Huangbo's No-Mind Seal

Zen Master Huangbo outlined a clear Ch'an (Zen) practice. He said in all instants of life to keep the mind of discriminating thought from arising.

When the mind of discriminating thought does not arise, the whole mass of "thoughts" is cut off all at once -- just as, when you cut off a samurai's topknot, you cut off all the hairs tied into it. Then various wrong notions can no longer afflict you and you can act naturally.

The teaching can be summed up in this way: Do not hold onto any notions; put a stop to the rising of all concepts and in a single instant see your self-nature clearly.

Give rise to the non-abiding mind, which in Japanese Zen is called Mushin.

Huangbo speaks of a "determination not to stamp anything" which is a special kind of stamp -- the stamp of space itself, which is really "no-stamp." Zen is not adding anything, but cutting off all grasping at "is" or "is not." Wonderful!

"The Bodhisattvas are determined not to accept or reject anything in the three worlds as well as in the state of Bodhi. They do not accept anything and are free from the influences of the seven elements; so they cannot be found in these seven elements. They do not reject anything and are not caught by external demons. If you hold onto something, a seal is formed to imprint the six worlds of existence and four types of birth. If you cling to the void, the imprint of emptiness appears. You should know that when one is determined not to stamp anything this seal is space which is nether unity nor diversity, for space, though void, is fundamentally not empty and because the seal is basically non-existent."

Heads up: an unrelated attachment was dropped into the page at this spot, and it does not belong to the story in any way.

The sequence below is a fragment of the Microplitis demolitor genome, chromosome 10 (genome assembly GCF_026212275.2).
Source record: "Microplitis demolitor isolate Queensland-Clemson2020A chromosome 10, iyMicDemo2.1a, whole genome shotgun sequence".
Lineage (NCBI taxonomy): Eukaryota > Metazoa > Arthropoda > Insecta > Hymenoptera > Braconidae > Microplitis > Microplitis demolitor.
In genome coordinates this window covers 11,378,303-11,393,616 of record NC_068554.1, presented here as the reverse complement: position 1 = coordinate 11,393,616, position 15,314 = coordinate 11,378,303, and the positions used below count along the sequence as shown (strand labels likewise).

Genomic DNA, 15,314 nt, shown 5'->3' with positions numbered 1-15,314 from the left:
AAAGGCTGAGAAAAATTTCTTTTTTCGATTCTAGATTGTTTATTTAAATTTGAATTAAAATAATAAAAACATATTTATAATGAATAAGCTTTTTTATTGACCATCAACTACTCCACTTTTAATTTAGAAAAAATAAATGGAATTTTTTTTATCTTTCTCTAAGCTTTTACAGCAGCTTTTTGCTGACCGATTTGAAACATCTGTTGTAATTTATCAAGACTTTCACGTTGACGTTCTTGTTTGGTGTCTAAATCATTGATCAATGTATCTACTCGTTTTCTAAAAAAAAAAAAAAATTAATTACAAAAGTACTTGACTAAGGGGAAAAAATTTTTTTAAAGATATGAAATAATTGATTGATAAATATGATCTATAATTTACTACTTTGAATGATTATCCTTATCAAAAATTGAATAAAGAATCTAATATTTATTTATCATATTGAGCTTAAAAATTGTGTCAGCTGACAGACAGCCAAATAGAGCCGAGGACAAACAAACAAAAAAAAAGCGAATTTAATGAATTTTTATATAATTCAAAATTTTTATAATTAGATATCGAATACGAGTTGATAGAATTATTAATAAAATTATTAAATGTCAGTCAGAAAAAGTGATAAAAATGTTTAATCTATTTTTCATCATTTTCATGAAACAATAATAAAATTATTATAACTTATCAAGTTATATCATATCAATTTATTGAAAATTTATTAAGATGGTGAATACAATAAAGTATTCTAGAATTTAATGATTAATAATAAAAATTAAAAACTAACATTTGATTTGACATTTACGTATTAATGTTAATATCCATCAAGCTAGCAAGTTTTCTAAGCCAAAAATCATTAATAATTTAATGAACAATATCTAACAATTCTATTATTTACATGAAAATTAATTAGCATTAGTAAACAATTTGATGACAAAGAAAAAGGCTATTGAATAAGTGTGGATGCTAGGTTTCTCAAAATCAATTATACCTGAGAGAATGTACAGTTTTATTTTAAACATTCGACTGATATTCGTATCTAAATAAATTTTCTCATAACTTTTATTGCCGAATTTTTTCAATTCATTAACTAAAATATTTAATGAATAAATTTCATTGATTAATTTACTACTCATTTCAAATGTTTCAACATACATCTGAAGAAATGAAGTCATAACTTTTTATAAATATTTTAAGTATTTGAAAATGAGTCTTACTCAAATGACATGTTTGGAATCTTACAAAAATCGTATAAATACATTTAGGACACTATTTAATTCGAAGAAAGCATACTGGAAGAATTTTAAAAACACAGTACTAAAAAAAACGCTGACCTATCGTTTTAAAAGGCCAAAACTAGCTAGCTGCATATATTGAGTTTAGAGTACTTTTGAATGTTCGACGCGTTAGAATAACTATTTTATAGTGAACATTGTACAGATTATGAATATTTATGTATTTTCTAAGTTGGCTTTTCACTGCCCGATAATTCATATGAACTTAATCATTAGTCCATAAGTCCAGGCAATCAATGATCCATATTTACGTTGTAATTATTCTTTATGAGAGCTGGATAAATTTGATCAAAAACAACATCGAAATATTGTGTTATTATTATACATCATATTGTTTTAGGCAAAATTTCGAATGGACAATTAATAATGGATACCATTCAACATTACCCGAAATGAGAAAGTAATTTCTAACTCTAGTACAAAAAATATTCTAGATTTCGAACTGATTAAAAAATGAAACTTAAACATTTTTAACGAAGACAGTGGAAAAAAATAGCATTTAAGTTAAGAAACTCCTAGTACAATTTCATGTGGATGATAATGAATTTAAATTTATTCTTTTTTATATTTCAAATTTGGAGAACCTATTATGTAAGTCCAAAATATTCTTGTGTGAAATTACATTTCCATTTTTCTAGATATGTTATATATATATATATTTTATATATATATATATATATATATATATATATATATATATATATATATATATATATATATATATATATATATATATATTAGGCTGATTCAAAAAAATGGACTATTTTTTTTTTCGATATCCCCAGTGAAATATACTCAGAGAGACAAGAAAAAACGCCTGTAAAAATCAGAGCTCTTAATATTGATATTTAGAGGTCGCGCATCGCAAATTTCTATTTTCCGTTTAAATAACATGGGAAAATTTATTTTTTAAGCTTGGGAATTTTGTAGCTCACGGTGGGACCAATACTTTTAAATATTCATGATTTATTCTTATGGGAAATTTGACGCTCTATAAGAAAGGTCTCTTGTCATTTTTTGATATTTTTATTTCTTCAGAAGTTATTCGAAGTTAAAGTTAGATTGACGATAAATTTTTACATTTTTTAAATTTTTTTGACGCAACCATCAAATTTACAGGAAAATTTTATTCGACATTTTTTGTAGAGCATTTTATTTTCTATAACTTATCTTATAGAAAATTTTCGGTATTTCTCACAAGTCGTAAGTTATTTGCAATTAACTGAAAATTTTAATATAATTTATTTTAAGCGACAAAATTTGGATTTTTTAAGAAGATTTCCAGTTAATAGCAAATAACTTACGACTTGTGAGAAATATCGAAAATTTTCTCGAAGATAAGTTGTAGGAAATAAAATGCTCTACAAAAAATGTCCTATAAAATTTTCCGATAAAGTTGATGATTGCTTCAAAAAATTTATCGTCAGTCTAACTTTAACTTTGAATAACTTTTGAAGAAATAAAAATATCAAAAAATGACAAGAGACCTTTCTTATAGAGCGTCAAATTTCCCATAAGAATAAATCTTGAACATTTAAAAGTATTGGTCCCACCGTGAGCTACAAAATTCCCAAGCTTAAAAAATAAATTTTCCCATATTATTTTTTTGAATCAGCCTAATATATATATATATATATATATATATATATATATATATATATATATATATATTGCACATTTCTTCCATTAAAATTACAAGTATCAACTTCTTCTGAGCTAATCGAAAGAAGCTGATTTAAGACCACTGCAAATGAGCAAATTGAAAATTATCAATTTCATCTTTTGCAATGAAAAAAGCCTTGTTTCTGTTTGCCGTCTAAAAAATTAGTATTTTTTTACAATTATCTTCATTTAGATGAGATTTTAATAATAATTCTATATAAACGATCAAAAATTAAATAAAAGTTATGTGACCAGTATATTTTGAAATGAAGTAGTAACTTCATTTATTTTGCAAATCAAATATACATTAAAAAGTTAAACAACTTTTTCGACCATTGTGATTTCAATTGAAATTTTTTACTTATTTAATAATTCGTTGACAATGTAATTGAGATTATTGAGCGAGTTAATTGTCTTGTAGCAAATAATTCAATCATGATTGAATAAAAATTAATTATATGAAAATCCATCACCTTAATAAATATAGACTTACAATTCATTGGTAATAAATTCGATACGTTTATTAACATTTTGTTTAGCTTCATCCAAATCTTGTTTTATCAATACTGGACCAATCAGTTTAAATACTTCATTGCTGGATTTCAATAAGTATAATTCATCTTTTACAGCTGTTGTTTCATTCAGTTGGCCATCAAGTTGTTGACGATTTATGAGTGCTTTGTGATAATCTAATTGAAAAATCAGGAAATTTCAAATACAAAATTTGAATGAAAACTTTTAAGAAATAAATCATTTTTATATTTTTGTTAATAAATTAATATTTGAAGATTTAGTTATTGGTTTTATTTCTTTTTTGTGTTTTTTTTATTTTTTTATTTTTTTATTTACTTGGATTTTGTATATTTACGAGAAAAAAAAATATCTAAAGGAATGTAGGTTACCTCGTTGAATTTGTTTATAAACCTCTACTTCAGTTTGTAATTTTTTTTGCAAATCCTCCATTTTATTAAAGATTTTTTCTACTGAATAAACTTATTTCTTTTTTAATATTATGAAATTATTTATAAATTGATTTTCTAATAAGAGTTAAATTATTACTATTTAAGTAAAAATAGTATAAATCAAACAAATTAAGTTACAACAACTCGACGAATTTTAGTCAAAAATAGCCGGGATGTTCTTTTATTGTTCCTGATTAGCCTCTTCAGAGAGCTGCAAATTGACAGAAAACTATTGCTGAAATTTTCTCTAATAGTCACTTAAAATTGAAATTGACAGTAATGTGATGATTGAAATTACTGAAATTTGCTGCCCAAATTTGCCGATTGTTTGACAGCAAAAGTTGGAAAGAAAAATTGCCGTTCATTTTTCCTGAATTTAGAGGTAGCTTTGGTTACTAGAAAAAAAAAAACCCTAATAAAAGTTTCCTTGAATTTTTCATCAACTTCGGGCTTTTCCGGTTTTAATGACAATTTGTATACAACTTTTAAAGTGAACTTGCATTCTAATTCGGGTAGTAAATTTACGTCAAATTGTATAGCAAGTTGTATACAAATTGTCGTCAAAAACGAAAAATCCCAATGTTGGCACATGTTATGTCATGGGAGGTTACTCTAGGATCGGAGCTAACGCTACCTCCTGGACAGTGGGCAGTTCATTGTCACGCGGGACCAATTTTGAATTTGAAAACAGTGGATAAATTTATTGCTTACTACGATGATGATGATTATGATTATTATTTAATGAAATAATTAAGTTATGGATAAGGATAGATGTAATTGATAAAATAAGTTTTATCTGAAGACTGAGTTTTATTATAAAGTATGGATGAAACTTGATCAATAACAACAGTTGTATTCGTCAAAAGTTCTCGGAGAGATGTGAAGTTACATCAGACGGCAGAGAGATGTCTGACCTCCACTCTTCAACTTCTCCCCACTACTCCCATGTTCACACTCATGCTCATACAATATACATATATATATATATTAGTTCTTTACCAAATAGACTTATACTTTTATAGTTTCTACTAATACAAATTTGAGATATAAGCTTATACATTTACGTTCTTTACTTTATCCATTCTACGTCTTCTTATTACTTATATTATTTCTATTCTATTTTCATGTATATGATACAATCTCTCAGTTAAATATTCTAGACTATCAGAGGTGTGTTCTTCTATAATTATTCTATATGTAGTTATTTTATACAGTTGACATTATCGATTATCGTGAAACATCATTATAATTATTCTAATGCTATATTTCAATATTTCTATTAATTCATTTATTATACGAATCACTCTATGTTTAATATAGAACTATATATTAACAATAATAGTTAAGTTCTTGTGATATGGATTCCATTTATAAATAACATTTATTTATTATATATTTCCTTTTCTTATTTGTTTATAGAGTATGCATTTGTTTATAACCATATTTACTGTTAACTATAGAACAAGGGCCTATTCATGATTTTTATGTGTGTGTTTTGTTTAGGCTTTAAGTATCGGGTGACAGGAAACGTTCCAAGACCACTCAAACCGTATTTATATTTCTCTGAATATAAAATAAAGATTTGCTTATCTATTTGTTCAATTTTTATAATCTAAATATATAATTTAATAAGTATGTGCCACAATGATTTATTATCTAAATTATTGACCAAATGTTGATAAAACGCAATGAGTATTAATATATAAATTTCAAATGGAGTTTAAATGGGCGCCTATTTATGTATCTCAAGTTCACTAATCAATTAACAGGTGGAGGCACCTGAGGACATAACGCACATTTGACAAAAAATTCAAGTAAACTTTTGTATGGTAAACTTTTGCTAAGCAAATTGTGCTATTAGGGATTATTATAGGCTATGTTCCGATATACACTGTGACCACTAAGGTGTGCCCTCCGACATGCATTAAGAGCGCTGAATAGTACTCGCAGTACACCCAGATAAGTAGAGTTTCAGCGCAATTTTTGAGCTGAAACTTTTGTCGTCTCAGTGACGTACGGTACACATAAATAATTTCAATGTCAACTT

"This is called sweeping up dung so that you will not set your mind on anything, and if your mind stops arising you will realize great wisdom which will decisively prevent you from differentiating . . . Only when differentiating ceases can you be initiated into our Ch'an sect."

(Note that Huangbo's master P'ai Chang taught three stages of Ch'an. This teaching seems to be the background of Huangbo's somewhat mysterious remarks on the "no-seal." "Your actual introspection into your inner self-Buddha is the first excellent stage; your non-holding onto this introspection (realization) is the intermediate excellent stage; and your freedom from even this idea of non-holding onto it is the ultimate excellent stage." P'ai Chang said that to teach only one of these stages would plunge living beings into hell.)

1 comment:

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